Monday, April 11, 2011

Van Diemen's Land by James Boyce

Just before I went to Tasmania in November I heard about James Boyce’s Van Diemen’s Land and began reading but didn’t finish it until I came back to Ballarat. It was such a revelation. It may seem like fairly heavy going to read a history book for fun, and I admit, I am developing quite a relationship with Lieut-Governor Collins, who was with the First Fleet, at Sorrento and then Hobart – I even visited his memorial while in Hobart, so you see, I am a sad case – but James Boyce presents Tasmania’s history in such a different way. We all swallowed that story about the penal settlement and so on, but the in-depth history is much more than you could ever expect, and far more interesting, provoking and fascinating than what we were fed at school. Seems every second person is saying they are off to Tassie, this book is really a must-read if you are heading that way or recently come back. The thing Boyce suggests is that all that history is still reverberating in Tasmania, and I think he might be right. Tasmanians are still sliding away and building themselves little shacks in (what’s left of) the forests, and he suggests this comes from convict times, a refusal to be part of the new settlers’ society. He looks to the way people made lives for themselves in remote and difficult places as examples to us in this day and age of climate change, rampant consumerism, and resource exploitation. Even the name change from VDL to Tasmania becomes a little suspect. I suppose plenty will want to argue about what he says regarding the Tasmanian Aborigines as well, but Boyce has certainly done his research. It’s a really really fascinating read; if you love Tasmania like I do, it will become even more elusive and enigmatic; if you’ve never been there, get your skates on! Boyce will prepare you far better than any slick tourist guide.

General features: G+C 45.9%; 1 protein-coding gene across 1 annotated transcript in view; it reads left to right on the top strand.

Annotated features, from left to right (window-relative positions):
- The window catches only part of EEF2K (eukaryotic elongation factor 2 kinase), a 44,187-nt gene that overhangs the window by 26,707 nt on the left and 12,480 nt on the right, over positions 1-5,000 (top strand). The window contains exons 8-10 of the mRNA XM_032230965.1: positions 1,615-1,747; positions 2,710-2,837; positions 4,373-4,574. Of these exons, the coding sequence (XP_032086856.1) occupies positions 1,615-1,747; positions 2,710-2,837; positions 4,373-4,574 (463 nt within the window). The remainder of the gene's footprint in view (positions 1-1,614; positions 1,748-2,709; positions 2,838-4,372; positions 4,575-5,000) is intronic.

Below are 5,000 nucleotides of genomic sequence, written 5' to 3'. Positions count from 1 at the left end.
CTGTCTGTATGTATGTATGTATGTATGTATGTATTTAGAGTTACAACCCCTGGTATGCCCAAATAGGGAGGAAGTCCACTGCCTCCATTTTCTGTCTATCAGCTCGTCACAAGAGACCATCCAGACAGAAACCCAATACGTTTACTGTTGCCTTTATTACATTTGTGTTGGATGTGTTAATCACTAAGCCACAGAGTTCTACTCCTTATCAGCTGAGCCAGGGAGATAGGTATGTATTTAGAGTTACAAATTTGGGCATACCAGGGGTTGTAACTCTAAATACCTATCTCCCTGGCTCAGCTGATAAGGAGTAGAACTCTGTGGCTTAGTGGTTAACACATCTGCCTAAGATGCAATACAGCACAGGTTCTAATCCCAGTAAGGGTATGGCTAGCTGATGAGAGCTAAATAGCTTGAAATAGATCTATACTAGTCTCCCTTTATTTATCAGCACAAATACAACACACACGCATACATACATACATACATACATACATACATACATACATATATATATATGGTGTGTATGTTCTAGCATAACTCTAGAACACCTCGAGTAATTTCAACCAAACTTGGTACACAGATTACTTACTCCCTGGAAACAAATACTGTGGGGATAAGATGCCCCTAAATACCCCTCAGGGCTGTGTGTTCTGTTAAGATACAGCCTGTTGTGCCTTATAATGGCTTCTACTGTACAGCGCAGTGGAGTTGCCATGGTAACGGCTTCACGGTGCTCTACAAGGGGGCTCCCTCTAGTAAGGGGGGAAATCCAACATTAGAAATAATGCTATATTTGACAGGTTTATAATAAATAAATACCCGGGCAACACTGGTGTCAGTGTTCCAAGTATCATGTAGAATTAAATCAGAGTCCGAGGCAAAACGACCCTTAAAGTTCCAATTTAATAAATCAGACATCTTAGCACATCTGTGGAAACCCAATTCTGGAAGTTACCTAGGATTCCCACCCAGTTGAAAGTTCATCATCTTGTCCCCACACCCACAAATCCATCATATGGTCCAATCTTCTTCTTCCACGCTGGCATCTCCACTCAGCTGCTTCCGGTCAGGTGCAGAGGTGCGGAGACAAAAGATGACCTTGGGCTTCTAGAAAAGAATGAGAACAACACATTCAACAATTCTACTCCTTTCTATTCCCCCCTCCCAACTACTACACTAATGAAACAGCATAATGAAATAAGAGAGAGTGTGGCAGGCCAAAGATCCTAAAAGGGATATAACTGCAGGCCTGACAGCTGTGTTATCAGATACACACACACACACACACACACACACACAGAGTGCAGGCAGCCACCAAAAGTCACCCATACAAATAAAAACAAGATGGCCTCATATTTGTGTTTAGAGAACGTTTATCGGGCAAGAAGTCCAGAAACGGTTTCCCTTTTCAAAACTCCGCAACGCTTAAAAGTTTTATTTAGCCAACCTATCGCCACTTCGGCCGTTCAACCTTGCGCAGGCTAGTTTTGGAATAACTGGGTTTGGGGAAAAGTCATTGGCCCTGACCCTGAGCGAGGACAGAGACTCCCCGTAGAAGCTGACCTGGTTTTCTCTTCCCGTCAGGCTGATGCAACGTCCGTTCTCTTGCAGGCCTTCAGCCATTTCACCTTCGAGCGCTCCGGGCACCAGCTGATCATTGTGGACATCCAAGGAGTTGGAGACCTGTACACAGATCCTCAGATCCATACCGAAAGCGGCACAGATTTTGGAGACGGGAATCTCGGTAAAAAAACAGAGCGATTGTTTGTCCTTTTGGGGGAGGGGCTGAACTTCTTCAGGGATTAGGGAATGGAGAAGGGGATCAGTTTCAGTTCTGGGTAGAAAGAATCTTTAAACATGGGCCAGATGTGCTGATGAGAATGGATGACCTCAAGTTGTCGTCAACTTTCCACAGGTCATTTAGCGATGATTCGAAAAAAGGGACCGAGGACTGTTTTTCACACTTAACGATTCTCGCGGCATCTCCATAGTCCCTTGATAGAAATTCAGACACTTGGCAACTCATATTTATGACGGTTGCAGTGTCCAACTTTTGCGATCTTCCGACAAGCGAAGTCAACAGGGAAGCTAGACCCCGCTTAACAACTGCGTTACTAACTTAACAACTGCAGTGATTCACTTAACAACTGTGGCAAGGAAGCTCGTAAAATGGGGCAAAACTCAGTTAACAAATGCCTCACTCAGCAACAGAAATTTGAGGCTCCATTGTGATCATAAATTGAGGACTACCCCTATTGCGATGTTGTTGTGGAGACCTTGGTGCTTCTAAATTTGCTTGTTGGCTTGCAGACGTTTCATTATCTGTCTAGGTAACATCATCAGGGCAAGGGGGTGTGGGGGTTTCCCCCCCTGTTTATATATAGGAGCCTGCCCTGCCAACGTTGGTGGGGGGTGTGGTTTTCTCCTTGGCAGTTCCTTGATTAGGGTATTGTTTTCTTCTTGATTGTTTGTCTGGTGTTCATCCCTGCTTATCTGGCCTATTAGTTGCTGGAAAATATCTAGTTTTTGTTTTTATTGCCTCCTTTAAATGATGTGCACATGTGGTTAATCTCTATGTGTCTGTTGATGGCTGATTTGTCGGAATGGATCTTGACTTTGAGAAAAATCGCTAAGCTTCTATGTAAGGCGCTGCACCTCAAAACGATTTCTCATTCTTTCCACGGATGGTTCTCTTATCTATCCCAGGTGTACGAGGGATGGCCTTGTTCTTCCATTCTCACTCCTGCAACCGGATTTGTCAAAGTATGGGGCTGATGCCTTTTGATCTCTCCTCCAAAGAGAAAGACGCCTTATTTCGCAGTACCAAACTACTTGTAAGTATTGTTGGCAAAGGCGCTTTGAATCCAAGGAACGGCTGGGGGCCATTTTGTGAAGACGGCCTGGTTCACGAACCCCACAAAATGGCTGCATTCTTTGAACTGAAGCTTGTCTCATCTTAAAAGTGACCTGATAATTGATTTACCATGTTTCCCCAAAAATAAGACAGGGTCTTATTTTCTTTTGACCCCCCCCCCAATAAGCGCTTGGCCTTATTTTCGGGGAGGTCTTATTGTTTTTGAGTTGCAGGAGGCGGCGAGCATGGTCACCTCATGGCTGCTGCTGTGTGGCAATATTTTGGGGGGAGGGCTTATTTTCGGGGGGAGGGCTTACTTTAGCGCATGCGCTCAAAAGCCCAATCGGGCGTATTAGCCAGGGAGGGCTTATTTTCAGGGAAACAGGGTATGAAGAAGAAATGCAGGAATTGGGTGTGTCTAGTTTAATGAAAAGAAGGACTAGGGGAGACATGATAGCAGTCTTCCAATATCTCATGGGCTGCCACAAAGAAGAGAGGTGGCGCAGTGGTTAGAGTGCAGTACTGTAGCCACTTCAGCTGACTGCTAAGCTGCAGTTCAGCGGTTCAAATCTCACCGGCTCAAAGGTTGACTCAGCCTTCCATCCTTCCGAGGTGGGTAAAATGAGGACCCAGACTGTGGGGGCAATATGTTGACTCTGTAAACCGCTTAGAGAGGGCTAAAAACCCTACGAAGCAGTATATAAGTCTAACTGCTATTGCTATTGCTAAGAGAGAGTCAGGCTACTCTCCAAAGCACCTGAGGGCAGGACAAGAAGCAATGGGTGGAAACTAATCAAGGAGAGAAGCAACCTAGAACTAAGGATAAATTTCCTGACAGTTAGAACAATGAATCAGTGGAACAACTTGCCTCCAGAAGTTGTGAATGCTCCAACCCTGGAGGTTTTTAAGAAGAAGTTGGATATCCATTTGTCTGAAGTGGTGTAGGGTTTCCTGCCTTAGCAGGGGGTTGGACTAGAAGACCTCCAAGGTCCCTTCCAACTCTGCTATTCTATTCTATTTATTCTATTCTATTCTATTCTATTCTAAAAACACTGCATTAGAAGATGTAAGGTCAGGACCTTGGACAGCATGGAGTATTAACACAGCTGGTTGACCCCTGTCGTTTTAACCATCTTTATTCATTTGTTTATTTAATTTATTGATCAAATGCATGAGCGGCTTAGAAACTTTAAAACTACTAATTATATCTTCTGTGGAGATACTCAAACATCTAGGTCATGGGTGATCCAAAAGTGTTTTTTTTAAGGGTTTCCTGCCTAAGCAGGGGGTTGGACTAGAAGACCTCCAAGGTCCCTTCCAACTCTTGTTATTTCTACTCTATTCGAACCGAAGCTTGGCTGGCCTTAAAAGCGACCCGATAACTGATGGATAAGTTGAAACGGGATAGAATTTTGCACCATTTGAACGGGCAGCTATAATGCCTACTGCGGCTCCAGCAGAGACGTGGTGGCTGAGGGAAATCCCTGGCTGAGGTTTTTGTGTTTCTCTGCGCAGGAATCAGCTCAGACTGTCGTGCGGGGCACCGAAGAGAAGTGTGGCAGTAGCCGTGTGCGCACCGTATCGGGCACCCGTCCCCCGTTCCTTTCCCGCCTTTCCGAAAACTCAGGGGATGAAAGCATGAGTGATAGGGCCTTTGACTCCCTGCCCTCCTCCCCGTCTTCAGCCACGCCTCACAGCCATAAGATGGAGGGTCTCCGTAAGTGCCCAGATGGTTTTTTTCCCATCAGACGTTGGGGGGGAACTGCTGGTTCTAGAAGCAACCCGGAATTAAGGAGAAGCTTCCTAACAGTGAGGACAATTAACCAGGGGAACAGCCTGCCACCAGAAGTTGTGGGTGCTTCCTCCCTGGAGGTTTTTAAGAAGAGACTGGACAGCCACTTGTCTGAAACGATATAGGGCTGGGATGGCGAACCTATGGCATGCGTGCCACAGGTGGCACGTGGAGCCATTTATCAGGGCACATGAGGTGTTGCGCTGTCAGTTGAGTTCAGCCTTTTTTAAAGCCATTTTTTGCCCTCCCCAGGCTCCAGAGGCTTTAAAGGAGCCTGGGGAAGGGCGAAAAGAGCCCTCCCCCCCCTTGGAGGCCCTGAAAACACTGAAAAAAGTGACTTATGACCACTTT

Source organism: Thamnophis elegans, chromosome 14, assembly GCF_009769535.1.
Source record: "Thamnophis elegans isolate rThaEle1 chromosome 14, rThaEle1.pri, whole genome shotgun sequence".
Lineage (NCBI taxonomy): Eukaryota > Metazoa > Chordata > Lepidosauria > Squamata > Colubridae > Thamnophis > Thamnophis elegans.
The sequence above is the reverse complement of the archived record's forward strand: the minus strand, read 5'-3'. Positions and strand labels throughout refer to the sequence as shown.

Rating - I give this 5/5
Get this from the library

Reviewed by Edith @ Australiana Room

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